I have said that sentence — “This is all bullshit” — at three crucial junctures in my life. Of course, I say it daily, if I happen to catch any political news, but that’s more of the benign, observational mumbling sort than anything else.
The times I’ve called BS have been distinct, with their own unique tones, meanings, and contexts: one from utter dejection; the second, utter depression; and the third after removing the shroud that caused the first two. Funny how punctuation can change everything.
As a 28-year-old college government professor, I was hopeful and excited to engage my students regarding or county’s institutions that shaped the world. And then came the red tape. Leadership who seemed less academic and more administrative. I got more emails about compliance than I can count.
As I observed the ways they cut costs here, and protected revenue there, the sad realization hit that they were just as concerned about money as any business. I wasn’t in a place of higher learning; in fact, I wasn’t sure those existed any more. Seemed more like a company whose product and brand was the collegiate experience.
Cue: the first utterance. It ended with a “.” – it was a declarative statement.
Not only had the luster worn off the subject i so dearly loved as an academic pursuit and hopeful profession, the 2016 election added a steaming load onto the pile personally and socially. And, as I started to see beyond the veil in other aspects of life — like, learning the price of being a “Top # [insert career]” for a top Dallas magazine was, in fact, not hard work or quality, but $5,000 —the depression which caused the second utterance crept on. It ended with ellipses.
But, I put on my waders and a arm-length plastic glove like Laura Dern’s character Dr. Sadler in ‘Jurassic Park’ and kept plugging along.
To combat the jaded feelings of working for some company, I decided to invest in Myself Inc. — using my law degree & personal connection to race and gender relations, I picked up a career as a diversity and inclusion consultant. It gave me the freedom to create while being attached to the subjects I love, and offered a personal catharsis (when you’re a biracial, bisexual, pretty-yet-athletic girl who was raised by Christian conservatives in Texas, then did some serious mind-expansion in college… uhh, you come away with unique & beneficial & sometimes-dissonant perspectives).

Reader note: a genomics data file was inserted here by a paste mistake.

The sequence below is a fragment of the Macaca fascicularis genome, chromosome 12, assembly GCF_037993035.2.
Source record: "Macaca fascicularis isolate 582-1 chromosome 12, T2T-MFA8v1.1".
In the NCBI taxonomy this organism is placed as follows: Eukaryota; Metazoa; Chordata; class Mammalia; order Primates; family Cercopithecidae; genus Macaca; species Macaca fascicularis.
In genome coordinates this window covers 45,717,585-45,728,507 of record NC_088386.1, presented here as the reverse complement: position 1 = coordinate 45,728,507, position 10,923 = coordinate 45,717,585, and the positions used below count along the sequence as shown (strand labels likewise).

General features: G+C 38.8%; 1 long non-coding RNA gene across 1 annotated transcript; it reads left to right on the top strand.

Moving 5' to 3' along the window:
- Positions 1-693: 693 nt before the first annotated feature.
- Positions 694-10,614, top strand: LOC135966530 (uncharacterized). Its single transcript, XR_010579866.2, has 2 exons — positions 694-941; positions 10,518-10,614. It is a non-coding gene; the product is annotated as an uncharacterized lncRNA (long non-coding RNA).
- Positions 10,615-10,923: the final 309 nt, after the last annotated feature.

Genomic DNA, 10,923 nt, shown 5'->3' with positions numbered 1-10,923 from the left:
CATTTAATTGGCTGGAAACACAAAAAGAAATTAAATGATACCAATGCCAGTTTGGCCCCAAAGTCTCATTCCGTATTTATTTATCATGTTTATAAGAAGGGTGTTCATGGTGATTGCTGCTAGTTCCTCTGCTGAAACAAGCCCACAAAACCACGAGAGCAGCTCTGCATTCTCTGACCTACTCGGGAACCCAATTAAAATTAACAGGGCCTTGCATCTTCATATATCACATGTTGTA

And it was operating from my place of independence that led to the third utterance. And – wow – what a freeing one it was.
You’ve probably heard Kurt Vonnegut’s quote: “We are what we pretend to be, so we must be careful about what we pretend to be.” Or maybe you’ve seen the one from George Orwell that goes: “He wears a mask, and his face grows to fit it.” Or the Peter Principle. What about the advice to “fake it til you make it”? The themes tying those platitudes together is exactly what’s propping up everything: this is all a big con game, and when you learn to play it, you’re golden!
When I stood behind those lecterns, I felt like a total fraud. But I had sought the role. So, I put on the mask of a professor, and had the script down pat — voila — I’m a professor. I watch friends with kids dole out mandates and advice, as if we weren’t the same little idiots less than half our lives ago. And the same has proved true with consulting. I’ve seen people at some of or nation’s largest and most-popular corporations doing their best to act the part, and having no idea what they’re actually doing. How else could I receive answers like “I don’t know” and “We’re not really sure” to questions ABOUT PEOPLES’ JOBS. Like, (leans in and looks around), this is your only concern, for which they pay you handsomely, and you just… don’t know.
Heck no! Nobody knows! We’re all just doing our best, shilling BS until we’re found out! Say it again, one final time, with laughter and an exclamation point!